July 11th, 2008
On his Biznology blog, search expert Mike Moran (author of the great book Do It Wrong Quickly), commented on my recent article about how people search, Producing Great Search Results: Harder than It Looks – Part 1.
In his post, Mike makes some excellent points, including pointing to the seminal work by Andrei Broder, A Taxonomy of Web Search (PDF), which talks about three types of searches: navigational, informational, and transactional. He suggests that my theory that users just want a single result, not a set of choices, is flawed. He wrote:
In my work at ibm.com, I noticed that the most preliminary searches often were informational ones. Someone might search for “e-mail archiving case studies”—they don’t want to get just one. Now, sure, if you have a page on your site that lists every blessed e-mail archiving case study, that would be a great #1 result, but you usually don’t have that kind of aggregation page for every possible query.
Searchers would not want your “Content Management Case Studies” page as #1, even if that list included every e-mail archiving case study, because it also includes too many other irrelevant case studies. Instead, searchers would love a list of case studies that match the query. They could scan through that list and click several results, drinking in that practical information they crave.
I think Mike is correct, if you look from the myopic viewpoint of the query itself. Starting with “e-mail archiving case studies,” the fact that it’s a plural, implies that the user wants a listing. But, that’s assuming that the user really wants to see e-mail archiving case studies.
I suggest that we start earlier in the user’s day. It’s likely that the user didn’t bolt out of bed first thing in the morning saying, “I need to type ‘e-mail archiving case studies’ into IBM.com and see what I get!” There’s some line of thinking and behavior that started this process.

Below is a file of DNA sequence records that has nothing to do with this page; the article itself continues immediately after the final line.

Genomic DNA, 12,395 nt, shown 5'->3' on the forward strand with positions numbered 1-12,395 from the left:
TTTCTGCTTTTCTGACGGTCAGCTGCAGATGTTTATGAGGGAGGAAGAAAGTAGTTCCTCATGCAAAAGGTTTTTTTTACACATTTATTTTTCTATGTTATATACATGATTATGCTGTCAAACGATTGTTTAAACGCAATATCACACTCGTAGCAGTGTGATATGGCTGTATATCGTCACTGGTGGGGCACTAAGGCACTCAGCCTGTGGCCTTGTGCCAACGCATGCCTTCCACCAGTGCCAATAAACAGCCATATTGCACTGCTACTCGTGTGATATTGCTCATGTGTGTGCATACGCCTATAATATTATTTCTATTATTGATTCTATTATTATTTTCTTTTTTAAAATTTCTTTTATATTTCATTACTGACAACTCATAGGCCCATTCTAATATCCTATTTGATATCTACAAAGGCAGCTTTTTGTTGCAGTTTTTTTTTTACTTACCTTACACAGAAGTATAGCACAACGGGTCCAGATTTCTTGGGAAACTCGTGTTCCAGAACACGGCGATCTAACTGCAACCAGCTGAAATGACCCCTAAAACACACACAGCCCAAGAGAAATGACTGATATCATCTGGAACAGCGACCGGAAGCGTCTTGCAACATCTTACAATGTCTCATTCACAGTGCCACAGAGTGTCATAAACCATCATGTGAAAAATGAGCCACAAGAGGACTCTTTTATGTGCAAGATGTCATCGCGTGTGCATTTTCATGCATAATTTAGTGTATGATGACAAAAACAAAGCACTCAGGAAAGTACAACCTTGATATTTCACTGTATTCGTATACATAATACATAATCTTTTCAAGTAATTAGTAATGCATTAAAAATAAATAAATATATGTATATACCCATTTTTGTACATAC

Why does a user want to see the case studies? Are they looking to see that others had gone down the archiving road before them? Are they looking to compare vendors? Are they looking to solve a specific archiving problem (such as regulatory compliance in the pharmaceutical industry), but don’t know how to describe that for a successful query?
In any case, I’m betting that the user would be much happier with a single link that answers their specific need than a selection of links for them to choose between.
Developers trying to make a great On-site Search experience have the problem that they just have a list of queries and a corpus of content. They have to create matches between the query list and the available content.
But when you step back to the original goal of the user and ask what they need to accomplish that goal, you come up a different set of content altogether. The problem with Search is that we force the user to specify their goal in terms of the phrase they think will most likely produce a reasonable result.
Mike is right that the results need to be relevant. (I’ll talk about relevancy in part 2 of the article.) That’s the problem with the Content Management Case Studies result — it’s not really relevant.
But I think he’s wrong when he says that users are sometimes looking for a list of content, if you look at it from the holistic viewpoint of the user’s goal. They may settle for a selection list because of the poor state of what today’s Search experience delivers, but I think that isn’t what they really want.Tweet